I tend to think the use of talking head interviews with the occasional piece of old (or faked old) footage to distract us from the lack of real content is just about the worst way to put together a documentary. The old adage "Show, don't tell" seems to be especially true of cinema and yet so many documentaries just tell and tell and tell - often not anything interesting. Certainly you wouldn't sit down and read most of the drivel you hear in these interviews so interest only comes from emotive soundtracks and some clever editing.
The static talking technique is fine if you simply wish to inform but it's about the most boring way to tell a story with…
Polley is undoubtedly a talented filmmaker and it takes no small amount of bravery to put this type of personal story onscreen for the world to see. The film is cleverly assembled and several of her family members, especially her actor father, are entertaining storytellers themselves. Clearly the film attempts to be about more than just the Polley family story, as it ambitiously attempts to reflect on how all stories are owned and manipulated by the teller. I simply found the many manipulations that Polley uses in making this film to compromise the nature and "truth" of what she was telling us. I began looking for the rabbits in the hats and "man behind the curtain" and grew more disengaged…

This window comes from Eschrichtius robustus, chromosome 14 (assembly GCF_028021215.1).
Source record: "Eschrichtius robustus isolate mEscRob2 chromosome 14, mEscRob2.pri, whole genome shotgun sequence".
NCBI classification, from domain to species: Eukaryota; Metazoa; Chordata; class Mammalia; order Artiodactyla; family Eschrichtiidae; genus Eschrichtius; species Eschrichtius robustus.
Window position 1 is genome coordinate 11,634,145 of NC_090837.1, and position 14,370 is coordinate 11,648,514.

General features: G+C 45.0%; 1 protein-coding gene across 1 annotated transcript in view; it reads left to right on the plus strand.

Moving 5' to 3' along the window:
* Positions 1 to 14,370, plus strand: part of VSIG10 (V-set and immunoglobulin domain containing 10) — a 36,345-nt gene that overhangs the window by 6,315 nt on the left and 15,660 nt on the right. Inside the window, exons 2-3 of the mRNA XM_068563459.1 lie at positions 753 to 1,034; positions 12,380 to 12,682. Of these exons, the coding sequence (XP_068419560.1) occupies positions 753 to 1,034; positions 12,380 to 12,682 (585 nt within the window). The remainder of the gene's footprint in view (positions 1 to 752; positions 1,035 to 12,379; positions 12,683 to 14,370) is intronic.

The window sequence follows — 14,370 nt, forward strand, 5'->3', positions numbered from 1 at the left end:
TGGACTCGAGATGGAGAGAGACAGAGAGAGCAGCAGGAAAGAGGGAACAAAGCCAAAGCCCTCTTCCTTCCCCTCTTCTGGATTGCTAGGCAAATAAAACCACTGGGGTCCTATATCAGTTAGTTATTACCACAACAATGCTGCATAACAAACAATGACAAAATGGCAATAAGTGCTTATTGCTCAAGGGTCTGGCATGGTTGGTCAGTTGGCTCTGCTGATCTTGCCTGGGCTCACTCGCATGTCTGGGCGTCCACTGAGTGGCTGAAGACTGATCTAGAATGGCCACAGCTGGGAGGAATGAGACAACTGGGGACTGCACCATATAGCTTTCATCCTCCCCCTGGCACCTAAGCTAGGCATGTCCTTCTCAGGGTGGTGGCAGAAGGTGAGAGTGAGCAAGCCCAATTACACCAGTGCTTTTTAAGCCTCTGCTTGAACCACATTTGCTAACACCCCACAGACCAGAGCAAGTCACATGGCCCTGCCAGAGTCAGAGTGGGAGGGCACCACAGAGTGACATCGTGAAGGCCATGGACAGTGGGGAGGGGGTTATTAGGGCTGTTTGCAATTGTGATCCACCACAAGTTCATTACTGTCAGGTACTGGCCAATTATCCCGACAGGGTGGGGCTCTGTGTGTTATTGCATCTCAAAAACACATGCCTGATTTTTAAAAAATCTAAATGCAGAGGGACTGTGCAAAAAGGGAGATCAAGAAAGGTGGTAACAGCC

A lot better than I thought it'd be but not the masterpiece people make it out to be.
La historia para mi fue irrelevante, pero lo que es verdaderamente importante y se logra resaltar con este documental es la resonancia de los hechos y la manera en que se cuentan. Presentando diferentes versiones y perspectivas de una sola historia, y demostrando como al reconstruir el pasado se pueden descubrir tantas cosas, que ya sean sobresalientes o no, marcan las vidas de las personas.
Soooo much to think about, so much to think ...
It might be a testament to the prevailing attitudes of Canadians that Stories We Tell treats what could have been a salacious story with such civility. This even-handedness allows all the interviewees the ability to to look at the past with a clarity afforded by rational thought which in turn allows the film to strive much deeper than, "who the hell is my father."
To do this, the director Sarah Polley creates a completely transparent documentary where she doesn't hold anything back on revealing the artificiality of the film. She clears the air with an opening montage showing how she set up all the interviews and the relationships between them and herself and she reveals all the documentary functions behind…
It's a documentary based on a family and the tangle of relationships that spring from their interactions.
Diane, a stage actress has a fling and conceives a child over a weekend who grows up and begins seeking answers about her true father. It is when this daughter discovers her father and hears the wonderful story of her mother who died young, she decides to share it with the world.
Stories We Tell is a masterclass in human emotion and the often overlooked importance of family. It explores the various vantage points of everyone who knew Diane and hears from them the wonderful tales of this fascinating woman.
And as the narrative progresses, touching upon many heartwarming topics like divorce and…
Wow. Every family has secrets. This one just puts the laundry on the line for all to see.